Bloch and Rolfe were wireless operators; Szabo, the most famous of the three, got her hands dirtier with explosives and sabotage.

One evening towards 1900 hours they were called out [of the punishment block] and taken to the courtyard by the crematorium. Camp Commandant Suhren [German Wikipedia link] made these arrangements. He read out the order for their shooting in the presence of the chief camp doctor, Dr. Trommer, SS Sergeant Zappe, SS Lance Corporal Schult, SS Corporal Schenk, and the dentist Dr. Hellinger

All three were very brave, and I was deeply moved. Suhren was also impressed by the bearing of these women. He was annoyed that the Gestapo did not themselves carry out these shootings.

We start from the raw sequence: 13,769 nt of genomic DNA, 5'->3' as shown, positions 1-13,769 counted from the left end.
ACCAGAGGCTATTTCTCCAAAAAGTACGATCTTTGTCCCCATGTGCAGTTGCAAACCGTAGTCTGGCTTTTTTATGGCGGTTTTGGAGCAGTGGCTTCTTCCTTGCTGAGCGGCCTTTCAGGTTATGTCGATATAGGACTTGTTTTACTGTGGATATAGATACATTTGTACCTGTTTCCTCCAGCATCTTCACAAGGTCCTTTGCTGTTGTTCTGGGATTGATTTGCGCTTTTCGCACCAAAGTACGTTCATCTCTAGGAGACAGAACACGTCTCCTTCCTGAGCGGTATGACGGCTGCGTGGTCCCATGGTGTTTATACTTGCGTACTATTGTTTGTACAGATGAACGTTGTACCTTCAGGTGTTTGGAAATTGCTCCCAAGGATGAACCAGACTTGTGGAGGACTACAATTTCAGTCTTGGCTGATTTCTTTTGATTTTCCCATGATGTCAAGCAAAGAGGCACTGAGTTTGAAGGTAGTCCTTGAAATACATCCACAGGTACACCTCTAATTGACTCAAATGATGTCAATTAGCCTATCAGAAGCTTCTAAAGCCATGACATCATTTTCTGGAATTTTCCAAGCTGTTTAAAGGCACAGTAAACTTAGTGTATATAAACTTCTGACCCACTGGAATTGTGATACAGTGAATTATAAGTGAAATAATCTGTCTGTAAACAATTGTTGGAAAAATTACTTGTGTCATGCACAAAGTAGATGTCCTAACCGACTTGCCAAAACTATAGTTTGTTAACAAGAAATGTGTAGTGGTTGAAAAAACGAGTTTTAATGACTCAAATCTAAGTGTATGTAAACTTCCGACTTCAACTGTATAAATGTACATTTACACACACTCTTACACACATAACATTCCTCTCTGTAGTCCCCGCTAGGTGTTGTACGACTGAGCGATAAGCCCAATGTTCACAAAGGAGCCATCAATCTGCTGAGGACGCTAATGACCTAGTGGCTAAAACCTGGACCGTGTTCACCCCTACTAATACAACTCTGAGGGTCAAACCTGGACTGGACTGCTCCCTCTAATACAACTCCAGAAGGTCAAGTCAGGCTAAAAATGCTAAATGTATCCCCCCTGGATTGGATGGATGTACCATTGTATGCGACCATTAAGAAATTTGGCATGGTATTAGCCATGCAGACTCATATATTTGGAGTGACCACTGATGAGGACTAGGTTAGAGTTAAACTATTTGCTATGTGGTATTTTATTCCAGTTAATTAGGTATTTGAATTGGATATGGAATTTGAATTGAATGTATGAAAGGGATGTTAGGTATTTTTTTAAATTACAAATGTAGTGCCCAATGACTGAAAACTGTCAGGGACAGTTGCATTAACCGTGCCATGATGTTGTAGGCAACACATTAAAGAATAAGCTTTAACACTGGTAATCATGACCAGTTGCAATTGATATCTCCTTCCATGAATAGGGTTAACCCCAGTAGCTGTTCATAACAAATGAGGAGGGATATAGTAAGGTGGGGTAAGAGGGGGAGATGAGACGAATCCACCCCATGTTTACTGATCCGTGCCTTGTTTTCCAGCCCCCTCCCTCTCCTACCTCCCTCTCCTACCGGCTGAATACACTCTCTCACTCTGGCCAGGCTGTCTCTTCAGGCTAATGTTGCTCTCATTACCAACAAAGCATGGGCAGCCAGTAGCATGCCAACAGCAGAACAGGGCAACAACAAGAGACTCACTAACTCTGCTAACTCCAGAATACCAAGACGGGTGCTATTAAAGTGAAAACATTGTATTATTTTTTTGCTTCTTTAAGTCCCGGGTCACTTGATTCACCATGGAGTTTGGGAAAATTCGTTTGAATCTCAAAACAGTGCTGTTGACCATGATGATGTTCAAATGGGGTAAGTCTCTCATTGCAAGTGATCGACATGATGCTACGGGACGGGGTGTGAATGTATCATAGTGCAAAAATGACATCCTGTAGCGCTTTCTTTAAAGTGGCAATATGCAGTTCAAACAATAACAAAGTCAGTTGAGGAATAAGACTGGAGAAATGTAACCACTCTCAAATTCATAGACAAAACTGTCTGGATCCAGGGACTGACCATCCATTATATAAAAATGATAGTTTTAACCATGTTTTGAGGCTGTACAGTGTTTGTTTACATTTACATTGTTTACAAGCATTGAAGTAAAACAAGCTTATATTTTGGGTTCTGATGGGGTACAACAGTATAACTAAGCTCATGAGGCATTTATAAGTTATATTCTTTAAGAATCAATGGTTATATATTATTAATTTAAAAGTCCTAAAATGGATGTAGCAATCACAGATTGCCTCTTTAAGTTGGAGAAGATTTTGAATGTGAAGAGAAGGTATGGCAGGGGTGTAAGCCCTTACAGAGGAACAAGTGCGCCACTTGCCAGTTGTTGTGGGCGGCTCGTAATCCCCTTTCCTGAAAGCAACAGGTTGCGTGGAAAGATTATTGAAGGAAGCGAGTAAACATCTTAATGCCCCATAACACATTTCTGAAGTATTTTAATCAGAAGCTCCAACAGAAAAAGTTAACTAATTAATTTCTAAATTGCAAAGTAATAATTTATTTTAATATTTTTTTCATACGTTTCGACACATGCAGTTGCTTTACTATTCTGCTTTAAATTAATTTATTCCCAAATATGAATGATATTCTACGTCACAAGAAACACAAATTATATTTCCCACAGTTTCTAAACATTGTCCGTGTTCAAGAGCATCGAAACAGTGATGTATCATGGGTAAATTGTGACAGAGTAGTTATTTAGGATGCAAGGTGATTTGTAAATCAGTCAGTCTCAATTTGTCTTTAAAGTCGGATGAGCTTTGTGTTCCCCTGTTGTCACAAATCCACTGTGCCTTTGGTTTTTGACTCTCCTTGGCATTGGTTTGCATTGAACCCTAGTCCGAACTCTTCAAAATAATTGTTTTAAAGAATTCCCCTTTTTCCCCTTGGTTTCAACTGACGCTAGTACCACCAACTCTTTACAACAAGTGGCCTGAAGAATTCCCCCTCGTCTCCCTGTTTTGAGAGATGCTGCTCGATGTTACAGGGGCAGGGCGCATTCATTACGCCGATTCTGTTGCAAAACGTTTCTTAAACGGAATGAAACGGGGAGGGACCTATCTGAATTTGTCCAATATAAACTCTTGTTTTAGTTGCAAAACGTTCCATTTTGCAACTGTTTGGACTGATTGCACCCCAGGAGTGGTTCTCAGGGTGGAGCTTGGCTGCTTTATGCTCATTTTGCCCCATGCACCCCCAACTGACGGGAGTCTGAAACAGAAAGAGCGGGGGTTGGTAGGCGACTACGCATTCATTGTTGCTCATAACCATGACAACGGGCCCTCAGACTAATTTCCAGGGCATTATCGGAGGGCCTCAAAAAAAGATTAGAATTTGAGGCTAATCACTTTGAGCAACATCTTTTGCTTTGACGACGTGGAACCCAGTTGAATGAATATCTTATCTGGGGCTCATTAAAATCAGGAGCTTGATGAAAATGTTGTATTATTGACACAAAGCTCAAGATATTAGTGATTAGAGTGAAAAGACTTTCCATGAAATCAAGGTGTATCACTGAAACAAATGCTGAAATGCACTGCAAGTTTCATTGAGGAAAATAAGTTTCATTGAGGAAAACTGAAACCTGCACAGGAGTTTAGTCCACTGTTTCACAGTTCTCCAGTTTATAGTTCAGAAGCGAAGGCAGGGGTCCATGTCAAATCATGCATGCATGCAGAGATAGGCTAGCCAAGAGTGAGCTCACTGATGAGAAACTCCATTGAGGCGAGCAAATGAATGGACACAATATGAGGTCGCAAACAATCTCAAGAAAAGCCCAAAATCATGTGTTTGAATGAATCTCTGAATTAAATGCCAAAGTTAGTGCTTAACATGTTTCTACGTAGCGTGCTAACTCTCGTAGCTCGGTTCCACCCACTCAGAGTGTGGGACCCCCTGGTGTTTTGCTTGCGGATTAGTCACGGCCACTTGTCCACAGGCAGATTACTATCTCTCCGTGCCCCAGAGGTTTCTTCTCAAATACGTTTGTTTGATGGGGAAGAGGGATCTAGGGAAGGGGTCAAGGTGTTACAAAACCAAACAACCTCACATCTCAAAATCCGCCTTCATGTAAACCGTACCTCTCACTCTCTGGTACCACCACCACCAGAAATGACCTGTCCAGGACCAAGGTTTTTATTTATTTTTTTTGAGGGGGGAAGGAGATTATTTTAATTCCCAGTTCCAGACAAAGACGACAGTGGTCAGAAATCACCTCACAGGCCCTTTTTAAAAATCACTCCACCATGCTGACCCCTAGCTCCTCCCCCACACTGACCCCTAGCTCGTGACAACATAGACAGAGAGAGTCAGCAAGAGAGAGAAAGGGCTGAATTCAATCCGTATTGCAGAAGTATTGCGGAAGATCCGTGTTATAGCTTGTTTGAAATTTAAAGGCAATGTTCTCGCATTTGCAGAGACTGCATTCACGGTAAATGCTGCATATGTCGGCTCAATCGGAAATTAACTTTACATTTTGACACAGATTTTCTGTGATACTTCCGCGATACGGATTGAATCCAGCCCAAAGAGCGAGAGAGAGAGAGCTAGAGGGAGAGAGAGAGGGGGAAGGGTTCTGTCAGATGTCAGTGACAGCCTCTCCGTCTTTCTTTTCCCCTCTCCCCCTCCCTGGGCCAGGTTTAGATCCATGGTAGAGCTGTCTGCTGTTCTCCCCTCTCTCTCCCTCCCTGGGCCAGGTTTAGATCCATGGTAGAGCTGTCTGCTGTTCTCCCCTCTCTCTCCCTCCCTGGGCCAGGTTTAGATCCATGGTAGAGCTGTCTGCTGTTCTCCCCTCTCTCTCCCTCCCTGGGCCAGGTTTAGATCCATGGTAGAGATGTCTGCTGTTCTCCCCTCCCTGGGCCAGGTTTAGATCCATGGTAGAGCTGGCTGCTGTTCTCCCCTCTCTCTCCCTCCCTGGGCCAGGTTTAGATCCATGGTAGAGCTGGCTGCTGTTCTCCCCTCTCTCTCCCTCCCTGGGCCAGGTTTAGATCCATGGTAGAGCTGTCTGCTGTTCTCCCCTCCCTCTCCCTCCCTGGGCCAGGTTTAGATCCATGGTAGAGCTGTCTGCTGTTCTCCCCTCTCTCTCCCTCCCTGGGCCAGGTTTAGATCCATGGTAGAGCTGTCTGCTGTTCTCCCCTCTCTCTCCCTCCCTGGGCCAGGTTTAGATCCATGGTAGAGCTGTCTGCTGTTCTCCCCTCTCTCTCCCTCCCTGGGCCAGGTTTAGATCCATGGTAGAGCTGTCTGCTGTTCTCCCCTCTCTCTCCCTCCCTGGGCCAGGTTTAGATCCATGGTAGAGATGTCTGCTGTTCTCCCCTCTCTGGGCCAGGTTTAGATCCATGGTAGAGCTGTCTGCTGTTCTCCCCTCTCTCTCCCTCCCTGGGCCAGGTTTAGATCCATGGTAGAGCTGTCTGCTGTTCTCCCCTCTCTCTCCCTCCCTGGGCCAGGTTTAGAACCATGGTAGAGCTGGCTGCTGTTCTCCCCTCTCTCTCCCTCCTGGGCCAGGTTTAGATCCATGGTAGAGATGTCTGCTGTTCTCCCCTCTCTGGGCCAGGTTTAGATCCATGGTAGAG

Extensive and illustrated biographies on all three, as well as other SOE agents, can be found at 64 Baker Street: Bloch; Rolfe; Szabo.

Violette Szabo in particular was much written-of after the war (long out of print, the classic Carve Her Name With Pride was recently republished), and was posthumously awarded a variety of decorations by both England and France.

Szabo has what looks to be a charming museum in Herefordshire (phone ahead to Miss Rigby before visiting!); for a younger generation, she’s the inspiration behind “Violette Summers”, the protagonist of the video game Velvet Assassin.

On this day..

Entry Filed under: 20th Century,Capital Punishment,Concentration Camps,Death Penalty,Disfavored Minorities,England,Espionage,Execution,Famous,France,Germany,History,Jews,No Formal Charge,Shot,Soldiers,Spies,Summary Executions,Torture,Uncertain Dates,Wartime Executions,Women